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INSTRUCTIVE CASES

A case of severe monkeypox virus disease in an American child: emerging infections and changing professional values

ANDERSON, MICHAEL G. JD, MD; FRENKEL, LAWRENCE D. MD; HOMANN, SCOTT MD; GUFFEY, JENNIFER MD

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The Pediatric Infectious Disease Journal: December 2003 - Volume 22 - Issue 12 - p 1093-1096
doi: 10.1097/01.inf.0000101821.61387.a5
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Abstract

INTRODUCTION

Monkeypox virus, an orthopox virus somewhat similar to smallpox but clinically less severe, was first isolated in 1958. 1 Human disease was first described as a rare zoonosis sporadically occurring in the rain forests of Africa. 2 Until 2003 human disease was limited to Central and West Africa. Human to human spread is rare. 3 The disease is thought to originate in animals, with small rodents, especially squirrels, as the main vector. 4 In Africa the case fatality rate is 1 to 15%. 5 Immunization against smallpox (with live vaccinia vaccine) reduces the clinical severity of human monkeypox infection. 5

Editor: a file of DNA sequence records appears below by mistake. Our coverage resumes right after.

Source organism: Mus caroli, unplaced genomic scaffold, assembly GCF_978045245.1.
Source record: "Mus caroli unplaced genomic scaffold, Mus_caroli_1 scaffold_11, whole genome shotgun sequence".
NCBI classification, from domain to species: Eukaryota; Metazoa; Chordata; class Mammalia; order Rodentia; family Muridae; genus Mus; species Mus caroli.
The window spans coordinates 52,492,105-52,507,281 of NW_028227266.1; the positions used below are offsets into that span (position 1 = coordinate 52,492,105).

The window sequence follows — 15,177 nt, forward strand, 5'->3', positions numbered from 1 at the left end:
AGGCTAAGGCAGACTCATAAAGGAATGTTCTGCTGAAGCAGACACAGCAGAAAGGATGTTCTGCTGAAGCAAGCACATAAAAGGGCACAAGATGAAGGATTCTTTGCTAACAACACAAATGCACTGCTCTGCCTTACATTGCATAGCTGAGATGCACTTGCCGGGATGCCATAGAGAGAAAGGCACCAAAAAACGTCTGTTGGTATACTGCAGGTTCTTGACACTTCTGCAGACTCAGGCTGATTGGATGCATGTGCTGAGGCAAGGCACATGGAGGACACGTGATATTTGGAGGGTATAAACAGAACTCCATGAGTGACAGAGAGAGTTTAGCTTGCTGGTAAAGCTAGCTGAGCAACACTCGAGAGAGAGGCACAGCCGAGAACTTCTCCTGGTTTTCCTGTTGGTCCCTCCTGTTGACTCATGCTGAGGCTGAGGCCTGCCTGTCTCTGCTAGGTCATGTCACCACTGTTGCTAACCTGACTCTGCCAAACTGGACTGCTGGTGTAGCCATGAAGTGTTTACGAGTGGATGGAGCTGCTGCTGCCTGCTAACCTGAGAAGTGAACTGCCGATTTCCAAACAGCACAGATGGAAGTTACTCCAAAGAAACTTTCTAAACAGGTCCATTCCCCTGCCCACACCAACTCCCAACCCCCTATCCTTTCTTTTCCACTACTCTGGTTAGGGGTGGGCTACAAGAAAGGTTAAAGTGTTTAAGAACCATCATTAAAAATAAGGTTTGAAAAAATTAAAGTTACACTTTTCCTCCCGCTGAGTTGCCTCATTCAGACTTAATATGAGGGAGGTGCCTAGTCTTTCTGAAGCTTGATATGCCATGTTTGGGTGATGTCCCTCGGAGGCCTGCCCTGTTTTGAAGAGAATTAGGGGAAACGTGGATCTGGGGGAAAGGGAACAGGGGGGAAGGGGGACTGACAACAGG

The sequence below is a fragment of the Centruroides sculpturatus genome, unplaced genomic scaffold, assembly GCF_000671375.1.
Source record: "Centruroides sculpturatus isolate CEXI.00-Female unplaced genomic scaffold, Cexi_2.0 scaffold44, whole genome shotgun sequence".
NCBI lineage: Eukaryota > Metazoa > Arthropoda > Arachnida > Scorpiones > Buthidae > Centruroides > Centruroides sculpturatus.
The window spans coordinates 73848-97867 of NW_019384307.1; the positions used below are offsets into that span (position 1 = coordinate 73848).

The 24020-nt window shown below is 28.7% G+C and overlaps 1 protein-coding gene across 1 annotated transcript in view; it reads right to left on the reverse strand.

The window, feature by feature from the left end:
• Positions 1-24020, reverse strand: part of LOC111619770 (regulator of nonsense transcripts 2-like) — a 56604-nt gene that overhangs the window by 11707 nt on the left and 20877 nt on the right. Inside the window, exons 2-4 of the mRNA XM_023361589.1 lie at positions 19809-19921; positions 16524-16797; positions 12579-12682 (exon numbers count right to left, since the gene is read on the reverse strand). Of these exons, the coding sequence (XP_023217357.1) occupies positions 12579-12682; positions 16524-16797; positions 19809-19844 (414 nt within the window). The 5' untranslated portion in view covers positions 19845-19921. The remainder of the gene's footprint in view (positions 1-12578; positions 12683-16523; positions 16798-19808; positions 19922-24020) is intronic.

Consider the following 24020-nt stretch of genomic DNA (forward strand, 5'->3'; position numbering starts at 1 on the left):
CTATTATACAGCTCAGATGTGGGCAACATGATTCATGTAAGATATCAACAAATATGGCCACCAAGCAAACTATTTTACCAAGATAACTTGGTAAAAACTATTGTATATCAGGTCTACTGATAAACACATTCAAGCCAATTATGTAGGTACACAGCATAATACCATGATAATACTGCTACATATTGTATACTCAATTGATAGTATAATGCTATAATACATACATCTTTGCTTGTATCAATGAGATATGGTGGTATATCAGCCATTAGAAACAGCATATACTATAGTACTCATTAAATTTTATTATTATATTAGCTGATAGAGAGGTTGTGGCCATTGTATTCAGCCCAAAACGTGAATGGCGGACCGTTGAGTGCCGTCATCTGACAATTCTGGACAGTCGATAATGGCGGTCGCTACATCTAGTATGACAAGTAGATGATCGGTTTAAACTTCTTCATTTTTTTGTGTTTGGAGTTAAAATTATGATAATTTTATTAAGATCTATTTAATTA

In late May and early June of 2003, cases of monkeypox virus disease were first recognized in the United States, mostly in the Midwest, and were associated with being bitten by or close contact with prairie dogs. 3 Clinical disease is manifested with an exanthem similar to but distinct from chickenpox caused by the unrelated varicella virus. The exanthem is also similar to but much less severe than smallpox. Approximately 100 cases of human monkeypox infection were investigated as part of this outbreak, with >25% of patients hospitalized. 4 Three of these hospitalized cases were children with moderate to severe disease. This report describes the third child and some of the clinical and professional issues surrounding the care of this child.

CASE REPORT